15. Inhalation Injuries

    MedlinePlus

    ... devastating types of trauma resulting from exposure to fire and smoke. PREVENT you and your loved ones! ... people die annually in the United States from fire injuries. • Over half of these deaths result from ...

  16. Birth Injury

    MedlinePlus

    ... cesarean delivery may be done in certain circumstances. Did You Know... Serious birth injuries are now quite ... are typically not needed. Resources In This Article Did You Know 1 Did You Know... Sidebar 1 ...

  17. Ear Injury

    MedlinePlus

    ... doctors usually give an antibiotic to prevent infection. Did You Know... If left untreated, a swollen, bruised ... can be corrected surgically. Resources In This Article Did You Know 1 Did You Know... Facial Injuries ...

  18. Lightning Injuries

    MedlinePlus

    ... cause internal burns than electrical injuries from generated electricity. However, it can kill a person by instantaneously ... water do not attract lightning but easily transmit electricity once they are hit. Electricity from lightning can ...

  19. Spinal injury

    MedlinePlus

    ... and drive. Do not dive into pools, lakes, rivers, and other bodies of water, particularly if you cannot determine the depth of the ... Central nervous system Spinal cord injury Spinal anatomy Two person roll - ...

  20. Congenital complete heart block.

    PubMed Central

    Agarwala, B.; Sheikh, Z.; Cibils, L. A.

    1996-01-01

    Congenital complete heart block in utero has become diagnosed more frequently with the clinical use of fetal echocardiography. The fetus with complete heart block may remain asymptomatic or may develop congestive heart failure. Congenital complete heart block is more frequently seen in infants of mothers with systemic lupus erythematosus, both clinically manifested and subclinical systemic lupus erythematosus with positive antibodies (SS-A and SS-B antibodies). At birth, the neonate with complete heart block may remain asymptomatic and may not require a pacemaker to increase the heart rate. The indications for a pacemaker in neonates with complete heart block have been discussed. Both in-utero and neonatal management of congenital complete heart block are discussed to manage congestive heart failure in a fetus. Four patients with congenital complete heart block are presented covering a broad spectrum of clinical presentation, diagnosis, and management both in the fetal and neonatal period. Images Figure 1 PMID:8961692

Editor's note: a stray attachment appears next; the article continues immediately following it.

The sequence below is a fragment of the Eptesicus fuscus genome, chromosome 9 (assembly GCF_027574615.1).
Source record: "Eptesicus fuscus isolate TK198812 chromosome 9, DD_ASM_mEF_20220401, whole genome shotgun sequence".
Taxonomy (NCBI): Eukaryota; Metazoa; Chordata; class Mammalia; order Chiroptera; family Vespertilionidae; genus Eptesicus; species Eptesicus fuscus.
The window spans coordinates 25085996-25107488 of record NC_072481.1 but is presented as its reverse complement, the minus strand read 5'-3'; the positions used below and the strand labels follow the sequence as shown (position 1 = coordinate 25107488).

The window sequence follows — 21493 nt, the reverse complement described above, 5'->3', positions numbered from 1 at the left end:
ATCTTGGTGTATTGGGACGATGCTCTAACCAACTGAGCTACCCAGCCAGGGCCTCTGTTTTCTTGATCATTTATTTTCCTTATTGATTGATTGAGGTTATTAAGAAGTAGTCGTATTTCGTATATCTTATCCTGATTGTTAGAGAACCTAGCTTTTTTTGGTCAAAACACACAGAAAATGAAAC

1. Electric injury, Part II: Specific injuries.

    PubMed

    Fish, R M

    2000-01-01

    Electric injury can cause disruption of cardiac rhythm and breathing, burns, fractures, dislocations, rhabdomyolysis, eye and ear injury, oral and gastrointestinal injury, vascular damage, disseminated intravascular coagulation, peripheral and spinal cord injury, and Reflex Sympathetic Dystrophy. Secondary trauma from falls, fires, flying debris, and inhalation injury can complicate the clinical picture. Diagnostic and treatment considerations for electric injuries are described in this article, which is the second part of a three-part series on electric injuries.